What Is the Active Short Circuit in an Electric Vehicle?

So, what is the active short circuit in an electric vehicle? It’s a safe state that’s triggered when certain materials are placed inside the battery. It can occur in a hybrid electric vehicle with traction batteries as well. Like features and components are referred to by like reference numbers. In this article, we’ll examine how an active short circuit can affect brake torque, forecasting, and forecasting errors.

An active short circuit (ASC) is a safe state in an electric vehicle

An active short circuit is a safety feature of an electric vehicle, which prevents damage to the electrical system. The ASC process takes place when the motor speeds reach a certain threshold and the car enters a safe mode. During the active short operation, a motor produces impulse current, which flows across the switch transistor. This impulse current damages the inverter and damage the battery.

To protect the electric car from this dangerous condition, ASC employs a brake mode. When the brake is applied, the energy stored in the motor returns to the supply through the MOSFET body diodes. This energy charges the bulk capacitors on the supply. The active short circuit uses a series of discrete components, including high and low-side MOSFETs.

Active Short Circuit in an Electric Vehicle
Active Short Circuit in an Electric Vehicle – Photo by Michael Fousert on Unsplash

It can be triggered by placing special materials inside the battery

Using special materials inside the battery could trigger an active short circuit in an electric vehicle. Usually, this can happen because a vehicle has high power consumption and a short circuit can result. The time between the pulses must be longer than the current. In some cases, special materials are placed inside the battery to prevent an active short circuit from occurring. However, this technique is not very effective because the vehicle could experience damage if the circuit is triggered.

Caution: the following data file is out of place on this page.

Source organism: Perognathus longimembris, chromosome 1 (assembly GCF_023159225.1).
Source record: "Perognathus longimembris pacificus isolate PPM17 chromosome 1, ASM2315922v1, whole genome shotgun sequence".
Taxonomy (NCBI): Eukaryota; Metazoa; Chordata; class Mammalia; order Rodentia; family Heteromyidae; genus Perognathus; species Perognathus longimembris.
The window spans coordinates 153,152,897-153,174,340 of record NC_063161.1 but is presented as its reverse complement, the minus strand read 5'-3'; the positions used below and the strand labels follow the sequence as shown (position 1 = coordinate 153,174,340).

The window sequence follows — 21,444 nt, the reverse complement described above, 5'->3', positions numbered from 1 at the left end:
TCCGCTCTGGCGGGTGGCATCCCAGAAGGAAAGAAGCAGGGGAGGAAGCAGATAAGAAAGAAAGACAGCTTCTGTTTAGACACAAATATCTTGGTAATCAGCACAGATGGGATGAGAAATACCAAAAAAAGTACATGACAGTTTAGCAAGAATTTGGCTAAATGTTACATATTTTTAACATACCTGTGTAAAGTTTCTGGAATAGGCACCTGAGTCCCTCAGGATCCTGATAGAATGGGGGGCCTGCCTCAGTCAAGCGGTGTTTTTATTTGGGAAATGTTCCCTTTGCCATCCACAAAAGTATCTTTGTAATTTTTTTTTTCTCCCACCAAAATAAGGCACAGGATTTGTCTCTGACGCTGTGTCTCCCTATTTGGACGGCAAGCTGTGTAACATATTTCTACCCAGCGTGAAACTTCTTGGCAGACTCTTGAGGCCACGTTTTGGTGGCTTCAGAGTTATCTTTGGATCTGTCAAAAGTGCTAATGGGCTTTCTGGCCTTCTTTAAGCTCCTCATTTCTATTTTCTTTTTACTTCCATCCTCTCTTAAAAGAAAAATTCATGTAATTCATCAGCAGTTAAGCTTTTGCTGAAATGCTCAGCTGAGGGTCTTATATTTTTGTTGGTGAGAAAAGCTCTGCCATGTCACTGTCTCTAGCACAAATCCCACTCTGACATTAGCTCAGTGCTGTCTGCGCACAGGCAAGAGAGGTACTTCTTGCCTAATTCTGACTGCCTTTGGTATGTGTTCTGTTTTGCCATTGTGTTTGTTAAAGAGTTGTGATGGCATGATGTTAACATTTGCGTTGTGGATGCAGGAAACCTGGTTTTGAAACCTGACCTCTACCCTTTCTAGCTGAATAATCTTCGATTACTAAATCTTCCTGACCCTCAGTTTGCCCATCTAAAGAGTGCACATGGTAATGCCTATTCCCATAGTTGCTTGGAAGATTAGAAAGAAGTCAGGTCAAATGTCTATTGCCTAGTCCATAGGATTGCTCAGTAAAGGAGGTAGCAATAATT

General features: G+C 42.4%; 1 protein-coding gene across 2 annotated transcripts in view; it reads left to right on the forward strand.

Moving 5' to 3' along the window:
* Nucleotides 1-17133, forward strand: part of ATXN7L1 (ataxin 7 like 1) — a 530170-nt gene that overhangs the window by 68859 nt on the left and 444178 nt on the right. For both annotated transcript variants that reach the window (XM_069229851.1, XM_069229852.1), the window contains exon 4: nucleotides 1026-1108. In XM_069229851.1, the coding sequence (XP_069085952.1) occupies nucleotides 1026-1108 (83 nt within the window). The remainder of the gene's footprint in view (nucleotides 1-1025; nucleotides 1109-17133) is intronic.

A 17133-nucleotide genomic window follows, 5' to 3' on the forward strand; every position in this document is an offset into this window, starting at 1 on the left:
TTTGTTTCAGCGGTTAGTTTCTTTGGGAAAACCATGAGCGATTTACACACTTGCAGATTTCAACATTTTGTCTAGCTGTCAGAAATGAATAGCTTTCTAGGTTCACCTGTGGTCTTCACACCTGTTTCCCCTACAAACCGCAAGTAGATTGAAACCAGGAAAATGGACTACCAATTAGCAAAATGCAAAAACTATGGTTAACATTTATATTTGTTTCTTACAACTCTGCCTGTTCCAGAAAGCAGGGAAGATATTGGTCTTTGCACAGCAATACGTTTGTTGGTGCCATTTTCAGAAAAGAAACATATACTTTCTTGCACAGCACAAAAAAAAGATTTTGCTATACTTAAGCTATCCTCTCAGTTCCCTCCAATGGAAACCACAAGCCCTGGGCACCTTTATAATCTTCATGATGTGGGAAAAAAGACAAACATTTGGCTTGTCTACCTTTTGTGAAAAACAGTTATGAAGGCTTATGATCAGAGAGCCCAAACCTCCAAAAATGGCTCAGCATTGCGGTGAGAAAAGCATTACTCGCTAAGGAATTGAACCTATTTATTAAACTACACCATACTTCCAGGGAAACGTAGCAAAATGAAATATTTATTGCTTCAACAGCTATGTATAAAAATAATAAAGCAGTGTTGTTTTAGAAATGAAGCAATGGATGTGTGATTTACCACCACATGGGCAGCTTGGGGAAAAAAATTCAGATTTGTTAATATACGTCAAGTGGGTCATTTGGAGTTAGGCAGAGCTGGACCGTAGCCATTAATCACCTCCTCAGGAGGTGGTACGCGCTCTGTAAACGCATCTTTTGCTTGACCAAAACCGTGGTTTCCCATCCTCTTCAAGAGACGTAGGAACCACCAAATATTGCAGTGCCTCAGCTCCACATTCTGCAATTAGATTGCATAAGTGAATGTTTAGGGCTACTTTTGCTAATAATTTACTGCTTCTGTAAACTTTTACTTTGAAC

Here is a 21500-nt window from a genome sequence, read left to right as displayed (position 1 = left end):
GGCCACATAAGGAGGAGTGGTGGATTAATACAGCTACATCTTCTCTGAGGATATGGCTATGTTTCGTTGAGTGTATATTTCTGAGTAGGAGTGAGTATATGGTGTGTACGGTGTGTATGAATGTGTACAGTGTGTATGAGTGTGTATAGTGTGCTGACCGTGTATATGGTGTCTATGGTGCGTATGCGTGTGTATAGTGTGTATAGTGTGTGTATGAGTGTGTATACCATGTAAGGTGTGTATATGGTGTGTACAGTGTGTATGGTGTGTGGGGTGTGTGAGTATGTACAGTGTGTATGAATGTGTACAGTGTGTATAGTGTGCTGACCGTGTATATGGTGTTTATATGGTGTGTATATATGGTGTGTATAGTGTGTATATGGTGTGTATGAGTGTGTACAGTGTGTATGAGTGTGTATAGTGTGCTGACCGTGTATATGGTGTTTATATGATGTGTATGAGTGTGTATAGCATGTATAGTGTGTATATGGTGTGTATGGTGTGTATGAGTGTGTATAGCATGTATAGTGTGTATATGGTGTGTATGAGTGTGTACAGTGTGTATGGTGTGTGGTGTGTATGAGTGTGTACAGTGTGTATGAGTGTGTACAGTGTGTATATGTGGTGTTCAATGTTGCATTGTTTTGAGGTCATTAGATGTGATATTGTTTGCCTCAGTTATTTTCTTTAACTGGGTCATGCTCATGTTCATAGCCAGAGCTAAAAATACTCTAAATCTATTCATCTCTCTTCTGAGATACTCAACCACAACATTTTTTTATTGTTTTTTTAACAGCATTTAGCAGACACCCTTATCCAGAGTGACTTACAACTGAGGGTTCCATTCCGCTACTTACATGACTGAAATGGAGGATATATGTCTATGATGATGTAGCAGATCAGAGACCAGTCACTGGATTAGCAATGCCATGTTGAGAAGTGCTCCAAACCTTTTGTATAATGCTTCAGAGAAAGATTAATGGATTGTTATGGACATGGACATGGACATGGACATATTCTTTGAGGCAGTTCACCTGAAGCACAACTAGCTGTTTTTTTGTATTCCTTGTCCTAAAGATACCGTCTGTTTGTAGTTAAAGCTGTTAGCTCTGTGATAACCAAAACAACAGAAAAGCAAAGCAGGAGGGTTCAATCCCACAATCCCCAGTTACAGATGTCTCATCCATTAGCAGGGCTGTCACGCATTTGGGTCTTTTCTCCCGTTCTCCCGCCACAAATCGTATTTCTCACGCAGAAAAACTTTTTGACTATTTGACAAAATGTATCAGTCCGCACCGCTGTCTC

It can be forecasted

The first step in forecasting EV charging time is to understand its nature. Currently, EV charging is highly unpredictable. In addition, the start-up time of the charging block is highly uncertain. Therefore, forecasting methods based on standard statistical indices usually result in flat forecasts. In this paper, we present a three-step approach to forecasting EV charging time. To see this approach in action, we present an example.

The VAR method uses multivariate time-series models, or “regression” techniques, to predict electric vehicle sales. This method was first developed in 1976 by George Box and Gwilym Jenkins and has since been widely applied to several different fields, such as real estate sales, automobile market share, economic indicators, rainfall patterns, and other data. The VAR model is a combination of previous research on automobile sales prediction to estimate EV sales. The authors then examine the characteristics of EV market penetration and use this information to build a multivariate VAR model.

It affects brake torque

Various methods of safe state switching for an electric motor are available in the market, and there are many differences between them. The main difference between open-circuit operation and active short-circuit operation is that the former generates strong brake torque, which may lead to a rear-end collision accident. The latter also causes a significant increase in the amount of current when the motor enters a safe state. As a result, controllers with active short-circuit operation are required to use IGBTs that have higher current tolerances, which will increase the cost of the inverter. However, these motors are not required to operate in the open circuit mode, and the former is safer, as long as it controls the current to a stable level.

The active short circuit in an electric vehicle affects the brake torque in two ways. First, the vehicle’s controller is responsible for setting the voltage in the brake system. However, the driver circuit can also control the current by disconnecting Lowside-/Highside-Schaltschalter 5B, 5A. These circuits are responsible for the generation of brake torque, and they must be able to provide the required voltage for the motor to perform.